Q.3 Do you think that being good at a particular section offers some kind of advantage for the candidate?
In comparison to the other two sections, each candidate has a superior command of one. As a result, everyone should aim to maximise their scores in the sections where they excel, which will have the greatest possible beneficial impact on the final results. Nobody can conquer each section in the same way. The most important thing to remember while attempting the paper is that your final percentile is what matters in the end. Nobody is going to look at your results or watch you perform. So, if someone excels at a particular aspect of the curriculum, they should aim to get as much skill in that area as possible to achieve a fantastic final score. For example, I struggled with math. So, I maximised my score in the verbal segment, which was my strength, and I achieved close to 99.9%ile in this section, however, I was bad in mathematics, so I prepared appropriately and scored a fair percentile. I would not have achieved such a high percentile if I had focused entirely on my faults and ignored my strengths.
Q.4 Aside from a well-thought-out preparation approach and a thorough comprehension of the pattern and syllabus, I believe that the availability of high-quality resources is equally vital in preparing for such a competitive exam. So, could you tell us about the resources you used during your preparation?
Ans. I depended entirely on the online repository of old mock papers because I did not enrol in any coaching classes. TIME, IMS, Career Launcher, and other well-known coaching classes have their test series. Someone compiled all of the old test papers and turned them into PDFs. So, thanks to the internet, I was able to locate them and download them all, after which I began solving one paper per day. Aside from using internet resources, I took part in the IMS and TIME test series. The IMS test series is comparable to the actual CAT paper, but the TIME is more difficult. As a result, I had a well-balanced test series experience. I recommend that everyone subscribe to at least one, if not two, test series. However, in my opinion, two test series is the optimal number of test series to subscribe to if one wants to seriously prepare for this exam. In terms of other resources, I never followed a specific book during my preparation because I believed I didn’t have enough time to read over those large contents. I concentrated solely on last year’s papers and practise exams. And, at the end of the day, it’s all about practice, therefore one can practise questions from any source that comes to mind. In addition, I would advise applicants to follow appropriate YouTube Channels for their studies, since some YouTube creators provide quite beneficial content for students.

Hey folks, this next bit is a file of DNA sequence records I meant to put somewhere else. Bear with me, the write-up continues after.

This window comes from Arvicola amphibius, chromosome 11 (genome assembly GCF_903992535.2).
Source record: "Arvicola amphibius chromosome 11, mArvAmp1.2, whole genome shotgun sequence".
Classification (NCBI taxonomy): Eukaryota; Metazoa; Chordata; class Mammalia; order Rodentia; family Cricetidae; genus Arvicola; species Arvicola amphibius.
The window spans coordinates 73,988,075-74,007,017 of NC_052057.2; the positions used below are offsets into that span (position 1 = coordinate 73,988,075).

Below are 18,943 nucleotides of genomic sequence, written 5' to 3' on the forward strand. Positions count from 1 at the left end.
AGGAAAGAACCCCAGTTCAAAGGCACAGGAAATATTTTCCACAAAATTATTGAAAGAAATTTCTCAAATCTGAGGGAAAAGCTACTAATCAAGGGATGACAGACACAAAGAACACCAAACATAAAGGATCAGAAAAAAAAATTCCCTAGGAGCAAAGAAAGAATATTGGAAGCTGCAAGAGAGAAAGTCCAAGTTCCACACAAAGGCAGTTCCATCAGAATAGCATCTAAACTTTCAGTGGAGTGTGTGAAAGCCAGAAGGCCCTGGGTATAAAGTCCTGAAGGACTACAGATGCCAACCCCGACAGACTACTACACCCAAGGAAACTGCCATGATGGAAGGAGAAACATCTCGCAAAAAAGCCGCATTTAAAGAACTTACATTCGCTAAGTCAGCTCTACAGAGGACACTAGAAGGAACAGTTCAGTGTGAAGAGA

Q.5 Many people have struggled during the COVID era. You might have had a different experience preparing for the CAT, and you were also working. What challenges did you experience throughout the pandemic, and how did you overcome them?
Ans. To begin with, I don’t want to compare my experience to that of others because many people have endured adversity such as job loss, the death of a family member, or have been diagnosed with COVID. It would have been quite difficult for them to prepare for both exams at the same time. The issues I was having were small. Due to the lockdowns and limitations imposed during the pandemic, we had to abandon our house-help who used to come to prepare our food and clean our house while I lived in Kolkata. So, there was one of those times when we had to juggle all of our household chores with our office work. Furthermore, as a result of the work-from-home scenario, most organisations began to take their employees’ time for granted, causing them to be overworked. When I returned to my hometown, though, my family was extremely supportive, which aided my preparation. These were a few of the issues I had to deal with throughout the pandemic. However, in comparison to the experiences of those who have endured real difficulties during their training, I would not describe my path as particularly difficult.
Q.6 Was there ever a moment when you were so dissatisfied with the everyday job routine that you didn’t mind putting in the minimal effort for CAT? If yes, how did you get through it?